Merry Christmas! Or Happy Holidays! Or Gledelig Jul! Or Secular Solstice! Or happy Hannukah, lovely Lohri, kwazy Kwanzaa, swinging Saturnalia, dandy Dōngzhì, or whatever dedication to that prehistoric practise of warding away the darkest winter nights with warmth, fire, food, and cheer. Such observations transcend tradition, region, nationality, even continents, as the Longest Night is something that affects every creature on earth, and has done for hundreds of millions of years.
Christmas is the most visible iteration of this primordial thing, and most Christian countries observe it. Some, such as Orthodox countries, celebrate it slightly later, in January, but the general idea was still there. Generally speaking, if a nation’s primary faith was Christianity, then you celebrated Christmas.
Except, there was one country where every winter was without Christmas…
Scotland was a normal Christian country during the Middle Ages – until the Reformation. Calvinism is, to put it bluntly, a rather severe denomination of Christianity founded on five points regarding predestination and election – the idea that an individual will be going to Heaven or to Hell regardless of what they do in this life. I’ve seen many criticisms from ex-Catholics over the years, but they are nothing compared to what ex-Calvinists come out with – heck, it’s shocking how easily you could make a Lovecraftian cosmic horror story featuring the God of Calvinism without changing a thing. Scottish Calvinism’s been called “a dark, repressive force,” and given the systematic destruction of literature, art, icons, relics, anything that could be connected to “superstition” or “paganism,” along with the restrictions placed on popular freedoms, and especially women, it’s easy to see why: for all the undoubted positives Calvinism inspired through education reform and influence on the Scottish Enlightenment, it has to be balanced against some of the most brutal self-inflicted oppression and intolerance to ever blight our nation’s history.
So, in 1573, the Church of Scotland abolished “all days that hereto have been kept holy except the Sabbath day, such as Yule day, saints’ days and such others”; that very year, 14 Aberdonian women were gravely admonished for “playing, dancing and singing filthy(!) carols on Yule day”; in 1583, the Kirk forbade bakers indulging in the sinful preparation of Yule bread and mince pies, demanding that any transgressions or even requests be reported immediately. Punishment for sinners ranged from repentance & vigorous admonishment on the Black Stool – humiliating and shameful, no doubt, but at least they weren’t hanged or burned at the stake – to excommunication. Christmas – indeed, any celebration deemed insufficiently sombre and dignified – was suppressed by the Kirk.
Things only got worse under Oliver Cromwell. The so-called Lord Protector, a man who is second only to Edward Longshanks as a man “beloved to the English, despised by the Irish, Welsh, & Scots,” enacted a series of puritan restrictions on holidays deemed to be decadent, sinful, and – most terrible of all – “popish.” On 2nd June 1640, the Scottish Parliament put forward a bill effectively banning Christmas:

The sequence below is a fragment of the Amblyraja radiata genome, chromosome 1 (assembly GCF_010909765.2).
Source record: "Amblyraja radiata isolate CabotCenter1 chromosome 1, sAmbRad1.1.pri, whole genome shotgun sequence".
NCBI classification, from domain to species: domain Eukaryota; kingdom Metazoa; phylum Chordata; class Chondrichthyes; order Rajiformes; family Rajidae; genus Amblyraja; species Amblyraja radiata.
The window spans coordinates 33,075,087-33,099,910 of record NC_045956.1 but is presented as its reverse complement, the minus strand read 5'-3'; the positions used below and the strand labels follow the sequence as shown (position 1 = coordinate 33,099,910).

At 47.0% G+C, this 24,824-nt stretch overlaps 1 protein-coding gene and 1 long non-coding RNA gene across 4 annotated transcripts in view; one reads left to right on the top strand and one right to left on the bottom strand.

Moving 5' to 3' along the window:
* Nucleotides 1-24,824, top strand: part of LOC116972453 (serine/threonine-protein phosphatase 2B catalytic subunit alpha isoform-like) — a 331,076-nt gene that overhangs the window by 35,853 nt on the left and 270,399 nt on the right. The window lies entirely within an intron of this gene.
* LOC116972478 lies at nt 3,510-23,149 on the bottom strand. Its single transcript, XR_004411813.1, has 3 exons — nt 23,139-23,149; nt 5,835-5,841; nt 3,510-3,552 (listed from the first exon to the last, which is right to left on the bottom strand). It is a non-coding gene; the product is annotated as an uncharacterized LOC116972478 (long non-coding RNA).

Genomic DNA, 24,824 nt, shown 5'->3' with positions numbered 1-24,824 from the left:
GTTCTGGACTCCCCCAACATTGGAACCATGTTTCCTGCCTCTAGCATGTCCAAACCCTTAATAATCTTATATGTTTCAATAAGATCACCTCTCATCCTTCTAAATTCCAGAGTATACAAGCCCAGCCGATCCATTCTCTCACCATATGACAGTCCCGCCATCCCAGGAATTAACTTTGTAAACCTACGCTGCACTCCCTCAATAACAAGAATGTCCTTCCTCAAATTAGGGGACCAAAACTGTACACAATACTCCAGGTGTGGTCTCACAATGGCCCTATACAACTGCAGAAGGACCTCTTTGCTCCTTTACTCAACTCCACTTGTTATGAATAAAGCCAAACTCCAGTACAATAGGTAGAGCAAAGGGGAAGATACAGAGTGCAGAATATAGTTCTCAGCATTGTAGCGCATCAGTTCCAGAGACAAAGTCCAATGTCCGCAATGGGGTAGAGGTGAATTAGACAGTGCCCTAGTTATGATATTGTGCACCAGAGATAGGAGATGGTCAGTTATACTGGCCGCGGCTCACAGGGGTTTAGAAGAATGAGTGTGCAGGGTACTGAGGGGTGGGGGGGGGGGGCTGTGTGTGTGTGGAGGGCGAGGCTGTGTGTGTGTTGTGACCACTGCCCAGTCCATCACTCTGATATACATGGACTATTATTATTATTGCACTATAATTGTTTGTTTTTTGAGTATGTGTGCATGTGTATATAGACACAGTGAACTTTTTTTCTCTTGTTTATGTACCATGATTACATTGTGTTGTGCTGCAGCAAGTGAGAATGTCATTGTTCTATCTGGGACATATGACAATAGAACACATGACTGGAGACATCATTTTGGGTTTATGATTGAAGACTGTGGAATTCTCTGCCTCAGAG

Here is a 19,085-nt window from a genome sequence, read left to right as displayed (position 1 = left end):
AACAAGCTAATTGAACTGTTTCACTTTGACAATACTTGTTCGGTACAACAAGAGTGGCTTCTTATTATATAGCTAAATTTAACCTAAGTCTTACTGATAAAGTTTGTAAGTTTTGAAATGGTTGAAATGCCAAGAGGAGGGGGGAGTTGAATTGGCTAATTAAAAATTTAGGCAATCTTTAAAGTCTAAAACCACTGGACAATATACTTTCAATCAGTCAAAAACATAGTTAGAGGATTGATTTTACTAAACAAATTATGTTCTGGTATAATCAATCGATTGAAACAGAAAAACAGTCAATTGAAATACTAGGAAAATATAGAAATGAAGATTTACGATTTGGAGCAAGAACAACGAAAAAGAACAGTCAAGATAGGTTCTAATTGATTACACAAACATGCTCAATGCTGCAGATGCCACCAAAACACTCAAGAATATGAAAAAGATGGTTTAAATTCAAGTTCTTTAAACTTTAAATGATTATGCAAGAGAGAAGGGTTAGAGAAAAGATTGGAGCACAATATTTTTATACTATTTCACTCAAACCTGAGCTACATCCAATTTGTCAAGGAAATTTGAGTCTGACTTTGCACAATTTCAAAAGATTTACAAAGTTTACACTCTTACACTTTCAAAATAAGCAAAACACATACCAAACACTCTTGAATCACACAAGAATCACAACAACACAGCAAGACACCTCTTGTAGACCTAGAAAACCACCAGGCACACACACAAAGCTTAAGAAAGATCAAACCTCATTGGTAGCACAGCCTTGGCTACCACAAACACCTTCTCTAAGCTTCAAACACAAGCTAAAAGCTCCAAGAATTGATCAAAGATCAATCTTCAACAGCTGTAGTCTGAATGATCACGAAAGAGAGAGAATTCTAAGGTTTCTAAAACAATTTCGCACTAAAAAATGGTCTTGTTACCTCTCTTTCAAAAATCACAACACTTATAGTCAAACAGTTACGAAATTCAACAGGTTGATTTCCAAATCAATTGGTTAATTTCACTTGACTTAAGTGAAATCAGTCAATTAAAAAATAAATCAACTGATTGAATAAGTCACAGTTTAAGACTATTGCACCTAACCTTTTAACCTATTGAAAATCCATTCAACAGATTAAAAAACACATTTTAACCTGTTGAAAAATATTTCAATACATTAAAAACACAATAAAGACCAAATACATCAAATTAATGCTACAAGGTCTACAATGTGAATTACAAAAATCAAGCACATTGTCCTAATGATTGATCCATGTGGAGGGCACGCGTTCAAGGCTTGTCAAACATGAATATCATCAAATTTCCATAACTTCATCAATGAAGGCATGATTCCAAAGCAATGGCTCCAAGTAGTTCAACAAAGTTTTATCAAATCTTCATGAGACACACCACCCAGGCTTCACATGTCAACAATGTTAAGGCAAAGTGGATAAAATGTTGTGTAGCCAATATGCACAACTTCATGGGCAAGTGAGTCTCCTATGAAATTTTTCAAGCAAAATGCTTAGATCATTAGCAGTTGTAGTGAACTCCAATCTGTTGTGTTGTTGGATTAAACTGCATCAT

Act 7 Act dischairging the Yule vacance, appointing the session to sit doun the first of November and ryse the last of Februar, and to sit doune the first of June and ryise the last of Julii
The estatis of parliament, presentlie conveind by his majesties speciall authoritie, wnderstanding that the kirke within this kingdome is now purged of all superstitious observatione of dayes, and heirwith also considering that the keiping of the Yule vacance heath not onlie relatione to that superstitione and may serve to keepe the same in memorie, but also that the keeping of the said Yule vacance heath interrupted the course of justice in this kingdome to the hinderance and heavie prejudice of the leiges thairof, thairfor the saidis estatis have dischairged and simply dischairges the foirsaid Yule vacance and all observation thairof in tymecomeing, and rescindis and annullis all acts, statutis and warrandis and ordinances whatsoevir granted at any tyme heirtofoir for keiping of the said Yule vacance, with all custome of observatione thairof, and findis and declaires the samene to be extinct, voyd and of no force nor effect in tymecomeing. And ordeanes the court and sessione of the colledge of justice and senatouris and memberis thairof to conveene and sit for the administratione of justice without ony interruptione by the foirsaid Yule vacance from the first day of November to the last of Februarie thairefter inclusive yeirlie, and ordeanes the said senatouris and remanent memberis of the said colledge of justice to ryise the said last day of February and to conveene and sit doune againe for administratione of justice to the leiges the first day of June yeirlie, and to ryise the last day of Julii nixt thaireftir inclusive. And also ordeanes the whole remanent judges of inferiour courtis within the kingdome to proceed in thair administratione of justice within thair severall jurisdictiones without any respect to the said Yule vacance and without any interruptione or vacatione by the same Yule vacance, notwithstanding of ony bygone custome of observatione of the said Yule vacance, sieing the samene is now dischairged in maner foirsaid.
So Christmas became just another one of the many things ruined by Presbyterians. (I kid, some of my best friends are Presbyterians!) The English Parliament enacted a similar law, although the people of England were fairly defiant. The law was repealed after a few decades in both Parliaments, only ending with the Union of Parliaments, where an act repealing the Christmas Ban came about in 1712. But while Christmas eventually re-emerged in 19th Century England thanks to Prince Albert, Scotland was still dominated by the austere Kirk, where all these carols and trees and feasts seemed a bit too pagan for their liking.